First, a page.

Ofcom encourages 5G growth by providing Openreach rivals more network access
24 May 2019 | Laurence Doe
Ofcom has announced that Openreach’s telegraph poles and underground tunnels will be opened up to rival firms to encourage them to develop high-speed lines for mobile and broadband networks and invest in full fibre and 5G.
Under draft decisions announced today by Ofcom, Openreach, which maintains the UK’s main broadband network, is required to let rival companies use its telegraph poles and underground ‘ducts’ to lay fibre infrastructure as part of an extension of rules set by the regulator last year.
Until now, this measure has only been available to companies focusing on residential and small-business customers.
It can cut the upfront cost of building full-fibre networks, a form of ultrafast broadband that uses fibre cables all the way from the exchange to people’s homes, by around half.
Today’s draft decision, which follows Ofcom’s reviews of the physical infrastructure and business connectivity markets, would extend the infrastructure to firms serving large businesses, as well as companies laying high-speed lines that support mobile and broadband networks.
The new regulations will cover the period from Ofcom’s final decisions until April 2021, and will be implemented one month after the regulator’s final statement.
Dark fibre, a term used for cables that are ‘lit’ by competitors with their own equipment access, will be provided from six weeks after Ofcom’s final statement.
A statement sent to Capacity from Openreach, which is a division of telecommunications company BT, said: "Last year we delivered our best ever service performance, but we want to keep improving and we share Ofcom’s desire to improve service across the industry.
“Our ducts and poles have been open to other companies since 2011, and we recognise that unrestricted access is a natural next step so we had volunteered to get on with that, ahead of Ofcom’s original schedule.
“We welcome the greater clarity around Dark Fibre and the timeframe needed to deliver a fully functional product to market.
“We’ll consider the range of proposals carefully, and we’ll continue to work with Ofcom on developing an environment that encourages greater investment.”
Virgin Media, TalkTalk and CityFibre are among the firms already using Openreach’s ducts and poles to connect thousands of homes and businesses to faster, more reliable broadband.
Between them, competing providers are using around 12,000 Openreach telegraph poles and 2,500 kilometres of underground duct.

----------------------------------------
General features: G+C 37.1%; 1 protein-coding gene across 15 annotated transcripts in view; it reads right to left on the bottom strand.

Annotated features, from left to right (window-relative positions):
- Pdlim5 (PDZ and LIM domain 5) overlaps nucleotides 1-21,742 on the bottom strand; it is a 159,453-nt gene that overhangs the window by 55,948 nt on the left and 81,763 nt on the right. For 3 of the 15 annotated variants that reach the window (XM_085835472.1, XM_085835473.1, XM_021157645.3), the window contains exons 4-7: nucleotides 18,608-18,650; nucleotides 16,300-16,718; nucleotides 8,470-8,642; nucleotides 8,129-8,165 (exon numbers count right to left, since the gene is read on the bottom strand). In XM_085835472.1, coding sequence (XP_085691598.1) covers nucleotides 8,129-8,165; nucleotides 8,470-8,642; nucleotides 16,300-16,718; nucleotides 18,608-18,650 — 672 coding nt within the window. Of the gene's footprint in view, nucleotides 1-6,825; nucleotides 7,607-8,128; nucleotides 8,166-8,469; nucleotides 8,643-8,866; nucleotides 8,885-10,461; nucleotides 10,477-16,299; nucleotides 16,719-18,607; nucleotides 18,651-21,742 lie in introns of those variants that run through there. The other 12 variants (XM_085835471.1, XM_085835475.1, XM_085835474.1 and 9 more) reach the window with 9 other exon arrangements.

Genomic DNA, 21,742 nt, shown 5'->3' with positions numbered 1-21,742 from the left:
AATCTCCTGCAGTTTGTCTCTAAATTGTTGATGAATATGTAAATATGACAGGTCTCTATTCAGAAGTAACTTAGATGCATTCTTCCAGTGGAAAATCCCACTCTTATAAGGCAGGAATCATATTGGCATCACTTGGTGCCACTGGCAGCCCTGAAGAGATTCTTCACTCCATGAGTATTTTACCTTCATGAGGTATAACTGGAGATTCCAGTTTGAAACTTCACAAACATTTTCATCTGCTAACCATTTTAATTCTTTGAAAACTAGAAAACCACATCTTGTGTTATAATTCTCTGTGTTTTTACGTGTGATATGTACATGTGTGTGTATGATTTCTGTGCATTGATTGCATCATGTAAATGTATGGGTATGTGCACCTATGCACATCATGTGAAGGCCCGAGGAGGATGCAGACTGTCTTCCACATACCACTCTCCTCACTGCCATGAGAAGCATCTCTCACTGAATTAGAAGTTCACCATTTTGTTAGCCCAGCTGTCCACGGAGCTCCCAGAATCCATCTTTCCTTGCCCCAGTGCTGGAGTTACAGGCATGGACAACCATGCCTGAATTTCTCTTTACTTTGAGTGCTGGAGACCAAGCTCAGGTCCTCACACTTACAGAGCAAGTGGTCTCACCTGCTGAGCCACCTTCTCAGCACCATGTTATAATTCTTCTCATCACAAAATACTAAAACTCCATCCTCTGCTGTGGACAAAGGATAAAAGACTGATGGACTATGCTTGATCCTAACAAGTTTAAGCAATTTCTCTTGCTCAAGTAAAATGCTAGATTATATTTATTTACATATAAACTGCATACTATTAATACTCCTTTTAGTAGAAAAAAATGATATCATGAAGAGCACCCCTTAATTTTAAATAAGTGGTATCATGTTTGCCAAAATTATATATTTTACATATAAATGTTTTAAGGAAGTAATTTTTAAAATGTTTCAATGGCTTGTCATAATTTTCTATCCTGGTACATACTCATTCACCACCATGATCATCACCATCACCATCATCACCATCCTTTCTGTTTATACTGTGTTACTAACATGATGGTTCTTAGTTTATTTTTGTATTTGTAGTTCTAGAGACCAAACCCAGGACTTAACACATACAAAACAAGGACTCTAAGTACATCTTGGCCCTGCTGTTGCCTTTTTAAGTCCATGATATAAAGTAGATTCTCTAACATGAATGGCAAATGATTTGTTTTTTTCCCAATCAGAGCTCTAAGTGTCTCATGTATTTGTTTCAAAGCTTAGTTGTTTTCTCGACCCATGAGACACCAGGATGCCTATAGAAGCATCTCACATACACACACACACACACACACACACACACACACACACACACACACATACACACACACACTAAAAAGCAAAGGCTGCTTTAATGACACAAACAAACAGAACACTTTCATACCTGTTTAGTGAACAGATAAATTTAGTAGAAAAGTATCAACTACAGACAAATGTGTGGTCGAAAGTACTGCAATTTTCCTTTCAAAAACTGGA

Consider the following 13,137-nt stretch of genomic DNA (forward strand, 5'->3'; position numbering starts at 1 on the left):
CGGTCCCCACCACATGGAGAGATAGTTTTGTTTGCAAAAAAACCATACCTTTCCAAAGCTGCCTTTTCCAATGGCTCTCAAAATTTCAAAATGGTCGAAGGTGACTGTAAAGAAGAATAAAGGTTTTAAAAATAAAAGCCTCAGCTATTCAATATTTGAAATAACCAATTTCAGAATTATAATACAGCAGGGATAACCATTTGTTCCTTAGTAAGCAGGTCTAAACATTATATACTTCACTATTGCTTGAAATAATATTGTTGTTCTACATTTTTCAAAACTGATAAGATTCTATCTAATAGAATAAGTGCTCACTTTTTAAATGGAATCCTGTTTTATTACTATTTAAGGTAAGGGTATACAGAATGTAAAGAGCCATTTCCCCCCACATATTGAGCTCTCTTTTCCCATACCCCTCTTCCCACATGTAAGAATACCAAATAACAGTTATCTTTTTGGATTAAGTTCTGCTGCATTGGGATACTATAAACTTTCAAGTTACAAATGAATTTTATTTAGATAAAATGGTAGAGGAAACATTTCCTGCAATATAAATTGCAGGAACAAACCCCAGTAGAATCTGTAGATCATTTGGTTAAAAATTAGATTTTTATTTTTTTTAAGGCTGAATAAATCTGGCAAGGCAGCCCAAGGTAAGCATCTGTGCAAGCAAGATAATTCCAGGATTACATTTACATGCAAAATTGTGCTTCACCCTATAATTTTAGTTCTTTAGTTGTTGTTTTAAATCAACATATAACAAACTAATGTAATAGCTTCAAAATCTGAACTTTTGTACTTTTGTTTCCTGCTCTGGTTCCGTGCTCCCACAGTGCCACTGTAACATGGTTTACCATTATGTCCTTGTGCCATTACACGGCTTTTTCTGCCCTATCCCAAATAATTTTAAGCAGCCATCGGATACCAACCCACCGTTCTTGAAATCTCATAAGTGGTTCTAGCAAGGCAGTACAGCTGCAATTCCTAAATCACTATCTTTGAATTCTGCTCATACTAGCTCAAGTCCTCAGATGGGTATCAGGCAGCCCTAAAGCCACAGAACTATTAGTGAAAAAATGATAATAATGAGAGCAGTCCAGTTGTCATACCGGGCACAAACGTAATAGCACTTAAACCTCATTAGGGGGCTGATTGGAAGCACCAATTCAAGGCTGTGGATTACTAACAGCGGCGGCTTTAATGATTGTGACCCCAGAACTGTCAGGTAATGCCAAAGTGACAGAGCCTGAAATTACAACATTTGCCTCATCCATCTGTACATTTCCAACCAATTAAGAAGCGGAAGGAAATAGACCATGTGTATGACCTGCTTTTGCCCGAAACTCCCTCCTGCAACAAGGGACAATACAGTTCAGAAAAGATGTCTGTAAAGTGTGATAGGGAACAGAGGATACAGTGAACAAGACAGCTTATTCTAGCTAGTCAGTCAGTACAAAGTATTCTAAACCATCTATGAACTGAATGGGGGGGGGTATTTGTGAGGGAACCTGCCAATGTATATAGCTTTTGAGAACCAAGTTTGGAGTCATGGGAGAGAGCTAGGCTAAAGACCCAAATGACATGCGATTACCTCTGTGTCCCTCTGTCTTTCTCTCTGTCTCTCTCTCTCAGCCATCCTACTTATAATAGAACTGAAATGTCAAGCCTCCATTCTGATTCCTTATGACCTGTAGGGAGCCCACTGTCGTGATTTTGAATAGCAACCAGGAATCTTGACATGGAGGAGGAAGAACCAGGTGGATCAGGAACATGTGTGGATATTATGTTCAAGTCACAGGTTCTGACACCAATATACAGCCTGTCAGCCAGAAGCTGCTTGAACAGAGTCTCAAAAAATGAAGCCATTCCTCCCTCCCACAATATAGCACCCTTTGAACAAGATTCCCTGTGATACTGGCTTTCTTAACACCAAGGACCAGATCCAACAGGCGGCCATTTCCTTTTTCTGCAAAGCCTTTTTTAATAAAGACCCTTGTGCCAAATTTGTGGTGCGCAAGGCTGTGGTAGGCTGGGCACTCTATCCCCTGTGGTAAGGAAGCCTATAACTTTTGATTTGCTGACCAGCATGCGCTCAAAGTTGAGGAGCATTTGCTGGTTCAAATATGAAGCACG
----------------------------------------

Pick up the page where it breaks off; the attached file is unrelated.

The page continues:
“Under our draft decision, in areas of the country where Openreach faces limited competition from other leased-line networks, we would continue to regulate what it can charge providers to use these services, keeping prices flat,” stated Ofcom in a public announcement.
“We would also impose strict requirements on Openreach for repairs and installations, to ensure high service standards are delivered.”
Extending access to business networks will allow companies to use Openreach’s infrastructure for all telecoms services and open up more possibilities for improving connections to the other half of homes in the UK that are without ultra-fast broadband, which offers download speeds of at least 300 Mbit/s.
According to Ofcom’s Spring 2019 Connected Nations update, full fibre is now available to 7% of UK properties.
While the number of full-fibre lines more than doubled last year, Ofcom wants to see coverage extended to millions of properties in the coming months.
Jonathan Oxley, Ofcom’s Competition Group Director, said: “The amount of internet data used by people in the UK is expanding by around half every year. So, we’ll need faster, more reliable connections for our homes, offices and mobile networks.
“Our measures are designed to support the UK’s digital future by providing investment certainty for continued competitive investment in fibre and 5G networks across the country.”
The UK's first 5G services were introduced on May 22 when EE launched its new services, which can achieve speeds of around 100-150 Mbp, in six cities.
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